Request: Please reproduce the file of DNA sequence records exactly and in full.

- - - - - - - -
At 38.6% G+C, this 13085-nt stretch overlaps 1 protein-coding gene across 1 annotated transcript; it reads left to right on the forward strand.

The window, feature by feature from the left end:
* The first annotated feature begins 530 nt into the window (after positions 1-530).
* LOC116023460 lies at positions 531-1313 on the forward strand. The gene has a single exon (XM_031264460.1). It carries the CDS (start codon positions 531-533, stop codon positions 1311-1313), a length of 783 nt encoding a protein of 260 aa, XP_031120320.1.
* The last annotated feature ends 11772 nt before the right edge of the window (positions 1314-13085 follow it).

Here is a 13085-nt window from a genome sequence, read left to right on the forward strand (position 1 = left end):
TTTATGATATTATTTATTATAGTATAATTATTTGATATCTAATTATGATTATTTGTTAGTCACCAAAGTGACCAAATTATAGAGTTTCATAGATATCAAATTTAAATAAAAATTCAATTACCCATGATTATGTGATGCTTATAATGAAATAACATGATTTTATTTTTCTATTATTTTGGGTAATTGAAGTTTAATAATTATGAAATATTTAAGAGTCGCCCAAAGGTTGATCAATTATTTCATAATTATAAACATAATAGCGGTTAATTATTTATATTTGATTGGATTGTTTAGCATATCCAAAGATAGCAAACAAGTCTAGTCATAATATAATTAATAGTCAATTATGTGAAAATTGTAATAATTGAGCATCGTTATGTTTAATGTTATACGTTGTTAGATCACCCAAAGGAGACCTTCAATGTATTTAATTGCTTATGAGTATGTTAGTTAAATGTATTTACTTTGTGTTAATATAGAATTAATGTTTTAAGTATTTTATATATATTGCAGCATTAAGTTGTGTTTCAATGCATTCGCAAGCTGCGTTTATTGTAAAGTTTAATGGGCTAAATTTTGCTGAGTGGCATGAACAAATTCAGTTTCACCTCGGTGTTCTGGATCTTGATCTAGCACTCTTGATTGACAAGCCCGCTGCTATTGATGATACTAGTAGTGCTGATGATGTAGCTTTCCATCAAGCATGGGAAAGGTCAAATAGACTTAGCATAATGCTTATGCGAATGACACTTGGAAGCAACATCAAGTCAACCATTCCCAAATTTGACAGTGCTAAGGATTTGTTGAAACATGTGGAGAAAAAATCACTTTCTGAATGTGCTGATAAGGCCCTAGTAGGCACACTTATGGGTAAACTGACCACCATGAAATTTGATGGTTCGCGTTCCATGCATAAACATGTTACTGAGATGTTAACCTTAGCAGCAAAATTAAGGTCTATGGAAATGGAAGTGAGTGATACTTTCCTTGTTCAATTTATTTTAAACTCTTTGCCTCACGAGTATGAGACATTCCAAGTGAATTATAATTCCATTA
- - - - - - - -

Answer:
At 38.6% G+C, this 13085-nt stretch overlaps 1 protein-coding gene across 1 annotated transcript; it reads left to right on the forward strand.

The window, feature by feature from the left end:
* The first annotated feature begins 530 nt into the window (after positions 1-530).
* LOC116023460 lies at positions 531-1313 on the forward strand. The gene has a single exon (XM_031264460.1). It carries the CDS (start codon positions 531-533, stop codon positions 1311-1313), a length of 783 nt encoding a protein of 260 aa, XP_031120320.1.
* The last annotated feature ends 11772 nt before the right edge of the window (positions 1314-13085 follow it).

Here is a 13085-nt window from a genome sequence, read left to right on the forward strand (position 1 = left end):
TTTATGATATTATTTATTATAGTATAATTATTTGATATCTAATTATGATTATTTGTTAGTCACCAAAGTGACCAAATTATAGAGTTTCATAGATATCAAATTTAAATAAAAATTCAATTACCCATGATTATGTGATGCTTATAATGAAATAACATGATTTTATTTTTCTATTATTTTGGGTAATTGAAGTTTAATAATTATGAAATATTTAAGAGTCGCCCAAAGGTTGATCAATTATTTCATAATTATAAACATAATAGCGGTTAATTATTTATATTTGATTGGATTGTTTAGCATATCCAAAGATAGCAAACAAGTCTAGTCATAATATAATTAATAGTCAATTATGTGAAAATTGTAATAATTGAGCATCGTTATGTTTAATGTTATACGTTGTTAGATCACCCAAAGGAGACCTTCAATGTATTTAATTGCTTATGAGTATGTTAGTTAAATGTATTTACTTTGTGTTAATATAGAATTAATGTTTTAAGTATTTTATATATATTGCAGCATTAAGTTGTGTTTCAATGCATTCGCAAGCTGCGTTTATTGTAAAGTTTAATGGGCTAAATTTTGCTGAGTGGCATGAACAAATTCAGTTTCACCTCGGTGTTCTGGATCTTGATCTAGCACTCTTGATTGACAAGCCCGCTGCTATTGATGATACTAGTAGTGCTGATGATGTAGCTTTCCATCAAGCATGGGAAAGGTCAAATAGACTTAGCATAATGCTTATGCGAATGACACTTGGAAGCAACATCAAGTCAACCATTCCCAAATTTGACAGTGCTAAGGATTTGTTGAAACATGTGGAGAAAAAATCACTTTCTGAATGTGCTGATAAGGCCCTAGTAGGCACACTTATGGGTAAACTGACCACCATGAAATTTGATGGTTCGCGTTCCATGCATAAACATGTTACTGAGATGTTAACCTTAGCAGCAAAATTAAGGTCTATGGAAATGGAAGTGAGTGATACTTTCCTTGTTCAATTTATTTTAAACTCTTTGCCTCACGAGTATGAGACATTCCAAGTGAATTATAATTCCATTA